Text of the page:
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TAS Country : September 15th 2011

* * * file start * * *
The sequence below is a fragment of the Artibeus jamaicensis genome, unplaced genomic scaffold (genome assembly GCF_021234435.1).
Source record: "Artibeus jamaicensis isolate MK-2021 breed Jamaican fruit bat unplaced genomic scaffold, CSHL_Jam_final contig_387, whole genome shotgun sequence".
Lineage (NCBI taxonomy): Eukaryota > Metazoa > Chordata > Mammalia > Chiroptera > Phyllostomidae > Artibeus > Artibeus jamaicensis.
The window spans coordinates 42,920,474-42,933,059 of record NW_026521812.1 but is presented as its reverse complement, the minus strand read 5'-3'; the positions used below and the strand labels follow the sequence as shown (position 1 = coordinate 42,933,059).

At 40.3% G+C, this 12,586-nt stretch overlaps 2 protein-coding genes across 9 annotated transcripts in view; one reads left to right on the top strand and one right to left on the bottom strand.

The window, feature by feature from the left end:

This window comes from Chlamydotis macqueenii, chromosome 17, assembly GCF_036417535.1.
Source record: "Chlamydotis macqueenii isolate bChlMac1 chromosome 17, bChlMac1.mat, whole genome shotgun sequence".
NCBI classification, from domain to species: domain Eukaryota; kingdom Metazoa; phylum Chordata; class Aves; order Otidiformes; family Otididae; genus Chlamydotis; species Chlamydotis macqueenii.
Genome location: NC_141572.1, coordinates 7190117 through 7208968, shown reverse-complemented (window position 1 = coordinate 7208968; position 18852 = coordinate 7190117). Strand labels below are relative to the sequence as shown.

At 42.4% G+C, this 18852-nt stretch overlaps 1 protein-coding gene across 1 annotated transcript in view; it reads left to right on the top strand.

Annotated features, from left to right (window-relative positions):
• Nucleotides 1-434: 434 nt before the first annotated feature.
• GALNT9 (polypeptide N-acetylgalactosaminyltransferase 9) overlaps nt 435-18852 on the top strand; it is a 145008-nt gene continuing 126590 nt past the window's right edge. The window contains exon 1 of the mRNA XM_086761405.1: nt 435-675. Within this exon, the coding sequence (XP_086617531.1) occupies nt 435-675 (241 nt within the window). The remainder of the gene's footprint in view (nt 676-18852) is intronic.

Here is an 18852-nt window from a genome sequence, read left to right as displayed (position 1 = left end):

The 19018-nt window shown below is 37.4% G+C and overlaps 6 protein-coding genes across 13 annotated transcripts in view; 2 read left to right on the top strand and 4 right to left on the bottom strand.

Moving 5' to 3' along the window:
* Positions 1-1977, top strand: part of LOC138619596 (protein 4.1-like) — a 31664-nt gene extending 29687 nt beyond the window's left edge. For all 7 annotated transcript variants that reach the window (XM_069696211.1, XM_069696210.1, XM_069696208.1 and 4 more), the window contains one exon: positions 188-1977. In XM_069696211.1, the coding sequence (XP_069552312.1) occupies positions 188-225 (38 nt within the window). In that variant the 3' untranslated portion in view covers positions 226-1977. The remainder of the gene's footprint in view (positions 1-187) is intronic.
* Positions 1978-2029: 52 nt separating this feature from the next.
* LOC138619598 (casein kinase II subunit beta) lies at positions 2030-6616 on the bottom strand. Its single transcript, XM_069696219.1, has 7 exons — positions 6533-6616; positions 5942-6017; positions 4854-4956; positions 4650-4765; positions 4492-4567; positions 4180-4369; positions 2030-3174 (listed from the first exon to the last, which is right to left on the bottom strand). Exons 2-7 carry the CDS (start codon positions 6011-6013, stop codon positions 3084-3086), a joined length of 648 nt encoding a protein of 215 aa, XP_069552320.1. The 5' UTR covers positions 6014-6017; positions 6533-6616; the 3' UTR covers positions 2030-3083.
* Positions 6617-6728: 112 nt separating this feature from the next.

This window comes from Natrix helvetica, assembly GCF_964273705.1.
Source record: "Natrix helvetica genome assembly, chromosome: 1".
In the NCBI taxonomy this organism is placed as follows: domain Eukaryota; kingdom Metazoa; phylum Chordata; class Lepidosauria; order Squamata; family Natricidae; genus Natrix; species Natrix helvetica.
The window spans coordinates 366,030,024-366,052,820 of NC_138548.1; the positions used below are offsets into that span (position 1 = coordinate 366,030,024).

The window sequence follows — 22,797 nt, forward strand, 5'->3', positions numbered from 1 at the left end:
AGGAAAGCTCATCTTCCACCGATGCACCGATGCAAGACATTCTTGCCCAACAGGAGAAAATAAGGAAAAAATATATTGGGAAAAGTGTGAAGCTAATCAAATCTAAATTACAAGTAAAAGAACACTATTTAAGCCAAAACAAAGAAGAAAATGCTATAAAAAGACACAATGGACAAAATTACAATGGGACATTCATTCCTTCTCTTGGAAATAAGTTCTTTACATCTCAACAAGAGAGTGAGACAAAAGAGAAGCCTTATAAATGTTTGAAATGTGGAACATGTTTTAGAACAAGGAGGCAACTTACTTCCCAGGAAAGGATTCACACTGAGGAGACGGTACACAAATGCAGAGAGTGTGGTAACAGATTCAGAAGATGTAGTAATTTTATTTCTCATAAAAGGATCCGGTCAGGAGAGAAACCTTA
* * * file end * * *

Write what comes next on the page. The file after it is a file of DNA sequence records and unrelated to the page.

Friday, September 16, 2011 Tasmanian Country 5 News Tasmanian dairy farmers' optimism soars KAROLIN MacGREGOR CONFIDENCE in the Tas- manian dairy industry is soaring, according to the latest Dairy Australia national survey. The 2011 Situation and Outlook report was re- leased on Monday and shows Tasmanian dairy farmers are the most confi- dent in the country about the industry's future. Across the country the report has revealed that 78 per cent of farmers are feeling positive about the future, up slightly com- pared with 72 per cent in the February survey. Dairy Australia man- ager of strategy and know- ledge Joanne Bills said seasonal variation con- tinues across the country and this was impacting on confidence levels in differ- ent regions. ''While seasonal con- ditions have become mostly favourable in the past few months, western Victoria and Gippsland farmers have received too much rain,'' Ms Bills said. Overall the 2011-2012 season has got off to a good start, with opening prices between 3-5 per cent higher than last year. ''However given the softening commodity prices and the strengthen- ing of the Australian dollar since the forecast was made in May, expectations are now at the lower end of the range,'' Ms Bills said. Dairy Australia's fore- cast for the whole year says farmgate milk prices should remain at between $5.10-$5.50/kg of milk solids or between 39-42 cents per litre. ''While this price out- look is down on final 2010-2011 payments, im- proved seasonal conditions and lowered feed costs should preserve profit margins, making the cur- rent season one of consoli- dation for most dairy far- mers,'' Ms Bills said. The update shows milk production across the country is forecast to in- crease by 1.5 per cent to 9.25 billion litres during the 2011-2012 season. Increasing concerns about the stability of the global financial system however is causing uncer- tainty. International dairy com- modity prices have soften- ed in recent months due to economic concerns, in- creasing supplies from New Zealand and Latin America and production growth in the United States and European Union. Whole milk powder prices have fallen by 16 per cent from their peak ear- lier this year, while skim milk powers prices have dropped by 8 per cent and butter by 10 per cent. Ms Bills said while the price drops were not insig- nificant, prices still re- mained historically high and price drops had been limited despite improve- ments in supply. ''In view of the global economic turmoil, the in- ternational dairy market has remained remarkably stable and could stay that way if demand from China, Asia and the Middle East continues to grow,'' she said. The threat of a another global financial crisis was a key challenge but China would continue to be an important driver of dairy demand in the outlook period. Asian adventure set to bear fruit VITAL MARKET: Cherries for sale in Hong Kong. KAROLIN MacGREGOR TASMANIAN fruit was showcased to thousands of visitors to Asia's biggest fruit and vegetable trade event, Asia Fruit Logistica, last week. Fruit growers and industry rep- resentatives from around Tasmania attended the event in Hong Kong, which included about 300 exhibitors from 60 counties. Fruit Growers Tasmania business development manager Lucy Gregg said Logistica was an ideal opportunity for Tasmanian fruit growers and exporters to meet face-to-face with importers and wholesalers in what are some of the state's most important export markets. ''It's absolutely critical to understand the different nuances of each market, and the best way to do that is actually to meet the importers and the buyers,'' Ms Gregg said. Asia is a vital market for Tasmanian stone fruits and cherries, and Ms Gregg said with production continuing to grow, maintaining and developing these key export markets was essential. ''There is no way the domestic market can handle those volumes of fruit at full production, so having these reliable export markets will be criti- cal,'' she said. Ms Gregg said that at this year's Fruit Logistica some of the major discussion points for Tasmanian fruit exporters were the difficult seasonal conditions and the impact of the high Australian dollar. ''Talking to people at the show, it's very obvious that it will be very difficult for us to compete on price alone with countries like Chile that are putting large volumes of fruit into the market,'' she said. ''We need a point of difference. ''The Asian market is very discern- ing and has a very discerning palate, so we really need to be focusing on putting high-quality fruit into those markets.'' Other issues discussed with con- sumers and importers at the event included updating packaging, labelling and reviewing preferred varieties. Mr Gregg said extreme conditions during the harvest season this year had resulted incherry exports falling from 1200 tonnes two years ago to 800 tonnes. However, she said that with increas- ing production and growing demand it was hoped they would be able to export about 1500 tonnes this season. Ms Gregg said strong demand from China, particularly for cherries, was also promising. She said while Tasmania did not yet have market access to China for cherries, trade talks were continuing and she hoped that market would open up in time for the forthcoming season. ''When you look at the population in China, the potential there is huge,'' Ms Gregg said. She said she would encourage all fruit growers to attend Fruit Logistica, which can provide a valuable insight into the requirements of the different markets. 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